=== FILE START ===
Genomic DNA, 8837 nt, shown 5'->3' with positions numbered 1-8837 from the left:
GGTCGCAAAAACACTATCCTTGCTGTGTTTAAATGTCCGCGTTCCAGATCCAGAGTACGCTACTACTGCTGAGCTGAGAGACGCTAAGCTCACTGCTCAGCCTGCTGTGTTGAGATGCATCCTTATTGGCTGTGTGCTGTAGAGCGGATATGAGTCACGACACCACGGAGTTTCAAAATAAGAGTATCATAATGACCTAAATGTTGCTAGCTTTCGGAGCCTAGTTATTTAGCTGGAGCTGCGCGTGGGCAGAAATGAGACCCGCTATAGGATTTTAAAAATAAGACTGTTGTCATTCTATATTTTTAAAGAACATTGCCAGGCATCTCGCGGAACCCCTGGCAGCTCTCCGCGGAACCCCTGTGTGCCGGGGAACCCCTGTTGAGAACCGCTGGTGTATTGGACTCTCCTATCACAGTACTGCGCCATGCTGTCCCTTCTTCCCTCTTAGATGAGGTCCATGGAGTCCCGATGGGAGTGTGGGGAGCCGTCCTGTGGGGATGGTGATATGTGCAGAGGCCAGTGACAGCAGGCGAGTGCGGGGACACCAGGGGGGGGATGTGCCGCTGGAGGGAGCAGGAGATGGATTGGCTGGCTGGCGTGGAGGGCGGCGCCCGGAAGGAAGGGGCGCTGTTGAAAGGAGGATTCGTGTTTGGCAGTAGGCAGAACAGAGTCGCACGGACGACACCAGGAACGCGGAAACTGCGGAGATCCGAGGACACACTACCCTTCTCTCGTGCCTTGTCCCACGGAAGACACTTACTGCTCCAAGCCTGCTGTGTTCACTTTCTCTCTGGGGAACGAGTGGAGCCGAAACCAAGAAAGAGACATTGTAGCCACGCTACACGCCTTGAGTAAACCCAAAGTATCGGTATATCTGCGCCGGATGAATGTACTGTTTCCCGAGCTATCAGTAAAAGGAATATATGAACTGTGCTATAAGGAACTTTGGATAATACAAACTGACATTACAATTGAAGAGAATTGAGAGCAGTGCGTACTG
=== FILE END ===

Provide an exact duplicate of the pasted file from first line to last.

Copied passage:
Genomic DNA, 8837 nt, shown 5'->3' with positions numbered 1-8837 from the left:
GGTCGCAAAAACACTATCCTTGCTGTGTTTAAATGTCCGCGTTCCAGATCCAGAGTACGCTACTACTGCTGAGCTGAGAGACGCTAAGCTCACTGCTCAGCCTGCTGTGTTGAGATGCATCCTTATTGGCTGTGTGCTGTAGAGCGGATATGAGTCACGACACCACGGAGTTTCAAAATAAGAGTATCATAATGACCTAAATGTTGCTAGCTTTCGGAGCCTAGTTATTTAGCTGGAGCTGCGCGTGGGCAGAAATGAGACCCGCTATAGGATTTTAAAAATAAGACTGTTGTCATTCTATATTTTTAAAGAACATTGCCAGGCATCTCGCGGAACCCCTGGCAGCTCTCCGCGGAACCCCTGTGTGCCGGGGAACCCCTGTTGAGAACCGCTGGTGTATTGGACTCTCCTATCACAGTACTGCGCCATGCTGTCCCTTCTTCCCTCTTAGATGAGGTCCATGGAGTCCCGATGGGAGTGTGGGGAGCCGTCCTGTGGGGATGGTGATATGTGCAGAGGCCAGTGACAGCAGGCGAGTGCGGGGACACCAGGGGGGGGATGTGCCGCTGGAGGGAGCAGGAGATGGATTGGCTGGCTGGCGTGGAGGGCGGCGCCCGGAAGGAAGGGGCGCTGTTGAAAGGAGGATTCGTGTTTGGCAGTAGGCAGAACAGAGTCGCACGGACGACACCAGGAACGCGGAAACTGCGGAGATCCGAGGACACACTACCCTTCTCTCGTGCCTTGTCCCACGGAAGACACTTACTGCTCCAAGCCTGCTGTGTTCACTTTCTCTCTGGGGAACGAGTGGAGCCGAAACCAAGAAAGAGACATTGTAGCCACGCTACACGCCTTGAGTAAACCCAAAGTATCGGTATATCTGCGCCGGATGAATGTACTGTTTCCCGAGCTATCAGTAAAAGGAATATATGAACTGTGCTATAAGGAACTTTGGATAATACAAACTGACATTACAATTGAAGAGAATTGAGAGCAGTGCGTACTG